The Washington Spirit have been the NWSL’s busiest team this offseason, and that trend has continued over the last 24 hours. Yesterday, the team announced that they would waive six players, and today a report from the Washington City Paper says the club will make a major trade to acquire USWNT defender Emily Sonnett from the Orlando Pride.
According to that piece by Kelyn Soong, the Spirit would be moving midfielder Meggie Dougherty Howard, the #9 pick in the upcoming NWSL College Draft, a 2023 first round pick, and some unknown amount of allocation money to Orlando to acquire Sonnett. Sources have told Black and Red United that Dougherty Howard, a Florida native, has been pursuing a trade throughout the offseason.
Sonnett, 27, has 46 caps for the USWNT and appeared in their recent 2-0 win over the Netherlands. While her NWSL career has almost entirely been spent at center back, Sonnett’s versatility is well-known, and she can play anywhere across the back line.
Interestingly, Sonnett would come from the Pride having never actually played for the team after an offseason trade saw her leave the Portland Thorns for Orlando. The Pride were not able to participate in the Challenge Cup this summer, and before the Fall Series began, she had signed a deal to play for Kopparbergs/Göteborg FC in Sweden’s top flight. Sonnett earned plaudits playing right-center back, making 10 appearances and helping Kopparbergs/Göteborg win the Damallsvenskan title.
Spirit head coach Richie Burke has talked about a significant formation change for 2021, and sources have told Black and Red United that in all likelihood this will mean going to a back three or back five. Sonnett would likely slot in with Paige Nielsen and Sam Staab as a third center back.
Dougherty Howard’s departure would be bittersweet for both her and the Spirit. Over the past two years, she has been the most natural player to take over at the base of the midfield when Andi Sullivan is unavailable or needed elsewhere, and her time with the Spirit includes all four of her professional seasons as well as two more with the Spirit Reserves in 2015 and 2016.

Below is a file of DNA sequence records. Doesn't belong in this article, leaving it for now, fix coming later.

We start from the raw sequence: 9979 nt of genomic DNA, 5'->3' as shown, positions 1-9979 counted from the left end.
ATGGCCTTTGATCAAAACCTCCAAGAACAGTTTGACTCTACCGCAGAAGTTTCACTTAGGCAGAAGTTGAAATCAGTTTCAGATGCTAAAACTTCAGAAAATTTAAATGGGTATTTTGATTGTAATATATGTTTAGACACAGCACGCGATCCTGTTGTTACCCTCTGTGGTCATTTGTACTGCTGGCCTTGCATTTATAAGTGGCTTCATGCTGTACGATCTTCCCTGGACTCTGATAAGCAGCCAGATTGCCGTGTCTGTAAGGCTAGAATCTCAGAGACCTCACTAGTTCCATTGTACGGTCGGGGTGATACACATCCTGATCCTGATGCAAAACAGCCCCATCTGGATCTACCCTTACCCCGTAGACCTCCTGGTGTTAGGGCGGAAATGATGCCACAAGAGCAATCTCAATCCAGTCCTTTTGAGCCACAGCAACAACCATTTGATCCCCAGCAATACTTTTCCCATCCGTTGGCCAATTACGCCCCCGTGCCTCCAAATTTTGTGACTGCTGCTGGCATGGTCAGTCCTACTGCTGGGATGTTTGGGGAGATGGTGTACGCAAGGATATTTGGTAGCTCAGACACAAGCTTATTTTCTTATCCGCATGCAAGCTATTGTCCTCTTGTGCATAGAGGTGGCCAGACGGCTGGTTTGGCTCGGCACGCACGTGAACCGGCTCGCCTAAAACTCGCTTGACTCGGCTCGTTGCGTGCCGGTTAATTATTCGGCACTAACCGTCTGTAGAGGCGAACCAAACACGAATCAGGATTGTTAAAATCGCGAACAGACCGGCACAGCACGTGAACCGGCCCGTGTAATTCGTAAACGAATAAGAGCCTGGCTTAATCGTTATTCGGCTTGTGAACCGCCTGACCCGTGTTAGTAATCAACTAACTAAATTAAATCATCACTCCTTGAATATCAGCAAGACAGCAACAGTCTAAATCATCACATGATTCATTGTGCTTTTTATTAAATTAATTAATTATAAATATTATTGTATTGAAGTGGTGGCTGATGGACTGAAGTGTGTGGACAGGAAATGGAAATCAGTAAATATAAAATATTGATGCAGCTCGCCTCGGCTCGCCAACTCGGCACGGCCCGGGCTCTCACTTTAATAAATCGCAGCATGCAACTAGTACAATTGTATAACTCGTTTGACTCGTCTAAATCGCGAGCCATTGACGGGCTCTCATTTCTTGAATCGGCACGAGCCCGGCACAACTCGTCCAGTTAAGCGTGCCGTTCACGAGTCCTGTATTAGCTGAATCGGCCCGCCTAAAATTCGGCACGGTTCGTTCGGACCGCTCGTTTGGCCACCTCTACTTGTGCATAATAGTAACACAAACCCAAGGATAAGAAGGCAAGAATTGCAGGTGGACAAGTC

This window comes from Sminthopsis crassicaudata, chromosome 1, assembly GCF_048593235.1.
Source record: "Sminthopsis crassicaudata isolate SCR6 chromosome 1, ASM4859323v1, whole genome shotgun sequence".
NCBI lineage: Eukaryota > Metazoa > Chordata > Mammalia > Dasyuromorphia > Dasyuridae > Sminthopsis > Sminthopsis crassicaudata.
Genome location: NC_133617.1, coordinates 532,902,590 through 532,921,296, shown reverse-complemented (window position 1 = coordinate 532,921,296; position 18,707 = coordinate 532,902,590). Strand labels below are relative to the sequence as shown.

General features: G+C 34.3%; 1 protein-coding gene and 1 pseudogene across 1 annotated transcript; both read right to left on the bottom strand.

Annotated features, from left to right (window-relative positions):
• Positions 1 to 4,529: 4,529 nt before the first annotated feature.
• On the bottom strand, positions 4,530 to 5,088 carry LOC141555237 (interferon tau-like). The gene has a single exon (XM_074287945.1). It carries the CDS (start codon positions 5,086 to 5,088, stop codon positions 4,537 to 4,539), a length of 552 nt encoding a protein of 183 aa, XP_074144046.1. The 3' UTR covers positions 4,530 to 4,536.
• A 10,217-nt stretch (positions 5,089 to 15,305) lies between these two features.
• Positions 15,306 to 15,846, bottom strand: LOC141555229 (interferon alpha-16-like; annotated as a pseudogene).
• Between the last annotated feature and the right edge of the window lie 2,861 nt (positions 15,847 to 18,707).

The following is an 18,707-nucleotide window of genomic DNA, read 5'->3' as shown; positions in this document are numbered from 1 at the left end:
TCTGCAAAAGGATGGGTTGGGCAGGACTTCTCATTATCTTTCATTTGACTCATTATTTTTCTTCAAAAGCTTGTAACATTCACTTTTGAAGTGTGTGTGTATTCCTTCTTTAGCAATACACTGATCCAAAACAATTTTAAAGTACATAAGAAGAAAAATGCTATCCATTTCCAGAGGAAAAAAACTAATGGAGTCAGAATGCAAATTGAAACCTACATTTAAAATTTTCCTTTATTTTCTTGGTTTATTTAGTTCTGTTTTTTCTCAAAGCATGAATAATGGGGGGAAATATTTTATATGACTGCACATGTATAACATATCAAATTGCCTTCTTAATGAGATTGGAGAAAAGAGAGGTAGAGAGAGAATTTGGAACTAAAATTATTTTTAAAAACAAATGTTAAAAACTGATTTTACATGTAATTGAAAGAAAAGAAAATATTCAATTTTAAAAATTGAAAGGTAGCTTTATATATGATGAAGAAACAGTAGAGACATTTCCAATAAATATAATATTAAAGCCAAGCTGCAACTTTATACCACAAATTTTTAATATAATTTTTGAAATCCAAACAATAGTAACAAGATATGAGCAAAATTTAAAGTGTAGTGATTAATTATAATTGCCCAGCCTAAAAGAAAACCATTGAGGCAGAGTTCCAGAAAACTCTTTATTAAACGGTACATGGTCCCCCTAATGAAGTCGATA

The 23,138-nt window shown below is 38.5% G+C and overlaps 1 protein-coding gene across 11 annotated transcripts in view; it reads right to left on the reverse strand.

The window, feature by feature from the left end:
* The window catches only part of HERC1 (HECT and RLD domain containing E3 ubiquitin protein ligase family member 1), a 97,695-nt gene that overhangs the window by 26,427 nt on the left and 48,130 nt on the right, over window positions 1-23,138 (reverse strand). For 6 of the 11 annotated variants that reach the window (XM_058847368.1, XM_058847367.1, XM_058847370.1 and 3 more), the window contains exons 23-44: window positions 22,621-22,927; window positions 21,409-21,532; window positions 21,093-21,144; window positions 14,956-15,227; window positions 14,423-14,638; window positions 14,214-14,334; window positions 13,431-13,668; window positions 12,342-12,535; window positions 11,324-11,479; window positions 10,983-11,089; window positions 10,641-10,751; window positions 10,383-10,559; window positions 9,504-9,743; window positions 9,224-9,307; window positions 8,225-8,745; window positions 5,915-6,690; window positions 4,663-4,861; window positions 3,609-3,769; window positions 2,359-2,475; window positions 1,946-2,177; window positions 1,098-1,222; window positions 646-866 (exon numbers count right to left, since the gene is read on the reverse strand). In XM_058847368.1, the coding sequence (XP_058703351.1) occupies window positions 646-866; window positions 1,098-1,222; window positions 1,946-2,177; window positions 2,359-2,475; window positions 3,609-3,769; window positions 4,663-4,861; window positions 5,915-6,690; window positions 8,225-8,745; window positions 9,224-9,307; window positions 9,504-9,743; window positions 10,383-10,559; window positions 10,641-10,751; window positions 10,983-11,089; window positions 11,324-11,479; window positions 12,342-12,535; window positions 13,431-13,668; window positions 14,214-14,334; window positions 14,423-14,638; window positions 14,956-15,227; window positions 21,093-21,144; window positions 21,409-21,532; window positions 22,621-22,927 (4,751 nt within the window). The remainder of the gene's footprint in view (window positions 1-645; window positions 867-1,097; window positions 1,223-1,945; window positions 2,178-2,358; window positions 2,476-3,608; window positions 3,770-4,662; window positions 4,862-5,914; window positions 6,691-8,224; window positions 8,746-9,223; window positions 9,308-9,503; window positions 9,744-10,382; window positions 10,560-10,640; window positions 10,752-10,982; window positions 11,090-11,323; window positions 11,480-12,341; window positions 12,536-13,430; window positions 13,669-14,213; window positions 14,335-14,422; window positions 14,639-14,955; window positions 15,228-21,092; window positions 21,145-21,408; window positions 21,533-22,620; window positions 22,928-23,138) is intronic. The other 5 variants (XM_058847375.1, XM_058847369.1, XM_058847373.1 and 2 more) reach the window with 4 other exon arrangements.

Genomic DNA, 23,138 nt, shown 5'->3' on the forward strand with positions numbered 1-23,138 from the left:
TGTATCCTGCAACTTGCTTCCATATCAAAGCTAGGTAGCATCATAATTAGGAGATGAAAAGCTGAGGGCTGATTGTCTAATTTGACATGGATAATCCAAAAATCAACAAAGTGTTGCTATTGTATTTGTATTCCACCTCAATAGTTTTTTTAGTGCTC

However, a move to Orlando would see her become a foundational piece for the Pride, who have struggled for some time to assemble a robust midfield that can both provide for their attack while also screening their back four. Dougherty Howard would be a reliable starter right away for Marc Skinner, who will also expect to add another starter with the #9 pick in the draft next month.
While this trade is still not confirmed by either team, yesterday’s waivers are a settled deal, and the players involved included some surprises. Center back Brooke Hendrix, Canadian international wingback Jenna Hellstrom, midfielder Jaye Boissiere, and attackers Meg McCool, Jessie Scarpa, and Crystal Thomas were all let go, leaving the Spirit with 16 players under contract. That number does not include Dougherty Howard and forward Kumi Yokoyama, both of whom were listed as being in talks with the club over a new deal when Washington announced their end-of-year roster decisions.
Thomas garnered most of the attention when news broke yesterday. Thomas scored 3 goals in 13 appearances in 2019, but due to injury was only able to make one appearance during the Challenge Cup. During the Fall Series, Thomas subbed into two games and started once, posting one goal and one assist. While Thomas may not have been a full-time starter in a fully healthy Spirit attack, her ability to effectively high press is elite within NWSL, and her connection with striker Ashley Hatch made her a valuable option, particularly with the Olympics looming in 2021.
The Spirit acquired Hendrix from West Ham last winter, but ultimately she found herself stuck behind Nielsen and Staab at center back throughout 2020. She ended up having to fill in out-of-position at right back or come into games as the Spirit shuffled their formation either to attempt to come from behind or to protect a one-goal lead.
Hellstrom and Boissiere had roughly similar issues to Hendrix and Thomas this year, with injuries impacting both newcomers. Hellstrom ultimately looked more like a wingback on a team that mostly played with fullbacks, while Boissiere had to cope with Washington having an absolutely packed group of candidates vying for time in central midfield. McCool and Scarpa both managed to change the tenor of multiple Fall Series games coming in off the bench, but ultimately the club has chosen to repeat an approach from last year, when Washington opted to waive nine players from their depth chart despite what was seen as a successful season.